Your carrier is where you’ll be planning your campaign and choosing where to strike. The carrier holds up to 8 units which include the Walrus (an amphibious combat vehicle), the Manta (a fast and durable attack aircraft) and Drones (an aircaft used either for recon or defence). You’ll need to use all you units effectively and strategically if you wish to take each island from the enemy who is usually much stronger and in greater numbers. You must capture these islands if you wish to gather resources, establish strongholds, maintain a supply line and upgrade your forces. Battle is fought over land and sea, which will provide some immensely hectic and intense battles. Luckily you’ll be able to manage your units through a very slick interface.

Pressing the M key bring up the map of the battlefield to plan your attack and a camera to keep track of your units. You can select individual units and give them orders using the Spacebar. You can also add waypoints to the map indicating where the unit should go. Clicking on the camera where you see your unit brings up the video feed in fullscreen so you can see what the unit is doing. This is where you can also assume direct control of the unit and play the game as a vehicular based first/third-person shooter. It’s a lot of fun to directly control a Manta and rampage through enemy forces. This mechanic also adds much more tactical and strategic depth, providing you with many options on how to take the islands from the enemy.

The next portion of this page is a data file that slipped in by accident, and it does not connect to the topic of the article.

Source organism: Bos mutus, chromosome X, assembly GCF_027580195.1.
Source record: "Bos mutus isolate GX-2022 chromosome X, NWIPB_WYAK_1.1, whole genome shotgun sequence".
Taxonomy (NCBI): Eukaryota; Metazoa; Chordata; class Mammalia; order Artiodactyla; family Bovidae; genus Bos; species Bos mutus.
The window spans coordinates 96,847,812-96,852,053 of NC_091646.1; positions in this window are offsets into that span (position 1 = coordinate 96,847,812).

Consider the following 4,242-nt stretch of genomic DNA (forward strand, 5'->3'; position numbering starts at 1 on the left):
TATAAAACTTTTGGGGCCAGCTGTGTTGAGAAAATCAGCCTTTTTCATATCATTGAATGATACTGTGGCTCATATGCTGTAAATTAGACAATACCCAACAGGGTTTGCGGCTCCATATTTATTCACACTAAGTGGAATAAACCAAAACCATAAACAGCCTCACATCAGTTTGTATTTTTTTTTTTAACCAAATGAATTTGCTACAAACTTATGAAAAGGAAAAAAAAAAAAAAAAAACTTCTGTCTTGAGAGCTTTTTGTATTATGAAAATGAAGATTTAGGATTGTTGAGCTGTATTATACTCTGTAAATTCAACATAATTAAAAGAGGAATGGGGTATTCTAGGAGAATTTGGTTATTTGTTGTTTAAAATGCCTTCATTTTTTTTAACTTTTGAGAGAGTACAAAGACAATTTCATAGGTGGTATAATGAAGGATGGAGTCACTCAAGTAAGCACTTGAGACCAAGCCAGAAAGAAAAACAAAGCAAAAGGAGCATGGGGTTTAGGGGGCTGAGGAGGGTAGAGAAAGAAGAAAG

These units along with the carrier can also be upgraded when you hold enough resources from conquered islands. There are many possible outcomes for upgrading your units. The Walrus vehicles can be upgraded to repair other units and hack enemy command centres or the Walrus can be outfitted with more powerful weapons and armour turning it into a fearsome battle tank. The Manta can become either a lightning fast recon vehicle or a destructive gunship. The carrier itself can be equipped with more powerful guns and armour. All these choices offer a multitude of strategic and tactical possibilities which will enable you to proceed with the conquest however you wish, turning you into the ultimate battlefield Commander.